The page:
Who wants to join me in a traditional Hot Air atheist high five for this important victory over a proclamation no one pays much attention to anyway?
Low five? Anyone?
Judge Crabb, an appointee of former President Jimmy Carter, wrote in her decision that ‘”some forms of ‘ceremonial deism,’ such as legislative prayer, do not violate the establishment clause.” But she said the National Day of Prayer goes too far.
“It goes beyond mere acknowledgment of religion because its sole purpose is to encourage all citizens to engage in prayer, an inherently religious exercise that serves no secular function in this context,” she said. “In this instance, the government has taken sides on a matter that must be left to individual conscience.”…
The suit was originally filed against then-President George W. Bush and members of his administration, but President Obama is now listed as the defendant because the president enforces the statute in question by issuing a proclamation each year declaring National Day of Prayer.
You’ll find the court’s opinion here. As with most judicial opinions these days, it’s at least three times longer than it needs to be, but I’ll snip the conclusion:
I understand that many may disagree with that conclusion and some may even view it as a criticism of prayer or those who pray. That is unfortunate. A determination that the government may not endorse a religious message is not a determination that the message itself is harmful, unimportant or undeserving of dissemination. Rather, it is part of the effort to “carry out the Founders’ plan of preserving religious liberty to the fullest extent possible in a pluralistic society.” McCreary County, 545 U.S. at 882 (O’Connor, J., concurring). The same law that prohibits the government from declaring a National Day of Prayer also prohibits it from declaring a National Day of Blasphemy.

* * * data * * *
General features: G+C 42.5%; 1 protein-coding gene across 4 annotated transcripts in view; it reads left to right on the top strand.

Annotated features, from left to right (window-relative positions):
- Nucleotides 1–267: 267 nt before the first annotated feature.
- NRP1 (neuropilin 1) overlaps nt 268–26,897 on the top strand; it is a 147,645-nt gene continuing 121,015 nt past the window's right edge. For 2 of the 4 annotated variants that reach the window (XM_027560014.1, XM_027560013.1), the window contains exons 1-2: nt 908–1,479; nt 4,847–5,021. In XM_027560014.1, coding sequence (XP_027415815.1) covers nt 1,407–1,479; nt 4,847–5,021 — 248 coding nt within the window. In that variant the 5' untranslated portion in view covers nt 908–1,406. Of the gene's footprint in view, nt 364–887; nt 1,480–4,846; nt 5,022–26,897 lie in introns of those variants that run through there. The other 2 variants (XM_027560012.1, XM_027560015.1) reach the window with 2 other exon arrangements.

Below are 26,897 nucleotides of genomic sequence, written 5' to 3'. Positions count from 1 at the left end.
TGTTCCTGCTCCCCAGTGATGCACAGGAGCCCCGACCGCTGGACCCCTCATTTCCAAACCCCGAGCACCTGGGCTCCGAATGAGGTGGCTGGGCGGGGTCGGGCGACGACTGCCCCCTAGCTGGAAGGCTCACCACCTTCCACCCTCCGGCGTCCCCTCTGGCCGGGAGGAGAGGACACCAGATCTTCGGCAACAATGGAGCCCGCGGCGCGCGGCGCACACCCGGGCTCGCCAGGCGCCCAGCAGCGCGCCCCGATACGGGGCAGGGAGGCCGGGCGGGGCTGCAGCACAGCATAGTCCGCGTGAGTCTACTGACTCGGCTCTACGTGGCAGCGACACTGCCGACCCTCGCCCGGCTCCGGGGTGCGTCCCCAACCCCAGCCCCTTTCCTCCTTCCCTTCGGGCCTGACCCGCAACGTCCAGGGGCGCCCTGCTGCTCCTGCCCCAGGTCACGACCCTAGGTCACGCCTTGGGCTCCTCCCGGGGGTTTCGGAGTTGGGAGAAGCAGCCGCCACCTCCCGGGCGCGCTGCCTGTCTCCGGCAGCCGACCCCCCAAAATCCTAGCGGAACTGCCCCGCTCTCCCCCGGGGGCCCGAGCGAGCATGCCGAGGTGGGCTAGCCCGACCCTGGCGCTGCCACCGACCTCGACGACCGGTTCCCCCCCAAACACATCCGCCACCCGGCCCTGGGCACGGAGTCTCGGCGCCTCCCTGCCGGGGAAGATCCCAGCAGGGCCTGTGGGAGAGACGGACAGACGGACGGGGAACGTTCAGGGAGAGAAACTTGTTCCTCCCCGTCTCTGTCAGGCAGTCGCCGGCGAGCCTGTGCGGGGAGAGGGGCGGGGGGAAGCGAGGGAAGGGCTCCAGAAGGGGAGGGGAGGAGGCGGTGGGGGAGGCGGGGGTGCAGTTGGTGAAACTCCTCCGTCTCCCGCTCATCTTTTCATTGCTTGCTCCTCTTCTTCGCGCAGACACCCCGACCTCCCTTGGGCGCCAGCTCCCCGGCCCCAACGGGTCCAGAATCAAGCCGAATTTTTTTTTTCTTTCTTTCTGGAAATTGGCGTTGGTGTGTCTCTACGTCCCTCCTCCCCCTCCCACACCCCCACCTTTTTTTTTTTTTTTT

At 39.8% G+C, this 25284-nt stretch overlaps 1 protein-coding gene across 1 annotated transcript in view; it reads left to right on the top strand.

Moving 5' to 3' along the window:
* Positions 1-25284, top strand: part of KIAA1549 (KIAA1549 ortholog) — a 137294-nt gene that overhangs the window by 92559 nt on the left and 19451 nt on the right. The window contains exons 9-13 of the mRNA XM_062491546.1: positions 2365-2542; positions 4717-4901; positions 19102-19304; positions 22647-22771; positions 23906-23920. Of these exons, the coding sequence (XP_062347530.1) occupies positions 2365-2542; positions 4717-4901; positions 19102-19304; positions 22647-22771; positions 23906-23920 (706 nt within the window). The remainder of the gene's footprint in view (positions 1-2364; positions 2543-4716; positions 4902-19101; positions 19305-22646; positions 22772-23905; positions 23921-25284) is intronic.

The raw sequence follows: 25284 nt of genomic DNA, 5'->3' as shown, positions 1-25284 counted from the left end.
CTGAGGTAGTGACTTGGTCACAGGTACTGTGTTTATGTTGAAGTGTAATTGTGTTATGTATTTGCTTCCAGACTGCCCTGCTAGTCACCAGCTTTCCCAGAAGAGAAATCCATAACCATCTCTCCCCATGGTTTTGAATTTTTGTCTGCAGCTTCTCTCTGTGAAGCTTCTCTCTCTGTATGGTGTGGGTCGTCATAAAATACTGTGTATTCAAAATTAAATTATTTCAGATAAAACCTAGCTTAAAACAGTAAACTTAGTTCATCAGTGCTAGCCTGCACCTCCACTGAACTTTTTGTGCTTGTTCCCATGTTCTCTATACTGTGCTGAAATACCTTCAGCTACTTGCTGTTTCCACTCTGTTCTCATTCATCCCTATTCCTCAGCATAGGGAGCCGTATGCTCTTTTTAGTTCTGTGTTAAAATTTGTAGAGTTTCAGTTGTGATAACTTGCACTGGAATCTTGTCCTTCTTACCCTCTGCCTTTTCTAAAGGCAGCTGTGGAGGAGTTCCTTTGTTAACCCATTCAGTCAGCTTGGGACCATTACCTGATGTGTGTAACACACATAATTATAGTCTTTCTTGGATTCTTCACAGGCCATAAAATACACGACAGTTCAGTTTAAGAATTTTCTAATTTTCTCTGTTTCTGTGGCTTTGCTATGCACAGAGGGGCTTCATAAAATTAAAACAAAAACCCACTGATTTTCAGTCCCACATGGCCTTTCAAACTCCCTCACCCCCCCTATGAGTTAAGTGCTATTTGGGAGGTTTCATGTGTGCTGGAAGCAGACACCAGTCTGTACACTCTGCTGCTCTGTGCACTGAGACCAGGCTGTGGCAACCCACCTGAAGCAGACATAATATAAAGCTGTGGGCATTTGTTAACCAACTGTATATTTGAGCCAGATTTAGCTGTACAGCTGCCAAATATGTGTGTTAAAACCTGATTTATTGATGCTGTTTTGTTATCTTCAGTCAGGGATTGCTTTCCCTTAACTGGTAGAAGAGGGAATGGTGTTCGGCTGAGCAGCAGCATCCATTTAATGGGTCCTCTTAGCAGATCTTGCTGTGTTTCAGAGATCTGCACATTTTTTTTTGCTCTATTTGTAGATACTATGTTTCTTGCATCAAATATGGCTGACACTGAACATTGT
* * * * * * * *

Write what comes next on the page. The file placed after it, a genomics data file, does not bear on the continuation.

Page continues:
It is important to clarify what this decision does not prohibit. Of course, “[n]o law prevents a [citizen] who is so inclined from praying” at any time. Wallace, 472 U.S. at 83-84 (O’Connor, J., concurring in the judgment). And religious groups remain free to “organize a privately sponsored [prayer event] if they desire the company of likeminded” citizens. Lee, 505 U.S. at 629 (Souter, J., concurring). The President too remains free to discuss his own views on prayer. Van Orden, 545 U.S. at 723 (Stevens, J., dissenting). The only issue decided in this case is that the federal government may not endorse prayer in a statute as it has in § 119.
I assume this year’s NDOP, scheduled for May 6, will proceed as scheduled since this case is bound to be on appeal at the time. If the appeal fails, they’ll re-write the statute so that in lieu of a national prayer day we’ll have a national “prayer is great” day or something where it’s slightly more ambiguous whether people are being nudged to participate. Incidentally, there was an idiotic rumor circulating this morning, seemingly out of the blue, that The One had already canceled the NPOD. (It’s not true, of course. Last year he eschewed any White House service, but the proclamation remains intact.) I’m used to dumb Obama rumors by now, but this one was especially dumb for the same reason that that rumor that he’d banned fishing or whatever was especially dumb — even if you thought he was secretly itching to do it, it’d be the purest political insanity to actually follow through. Not in a million years would he pick that fight since he’d lose much, much more by doing it than he’d gain. As for his decision to cancel the WH service, I think we know the score on that point and that’s all I’m going to say about it. Wink.
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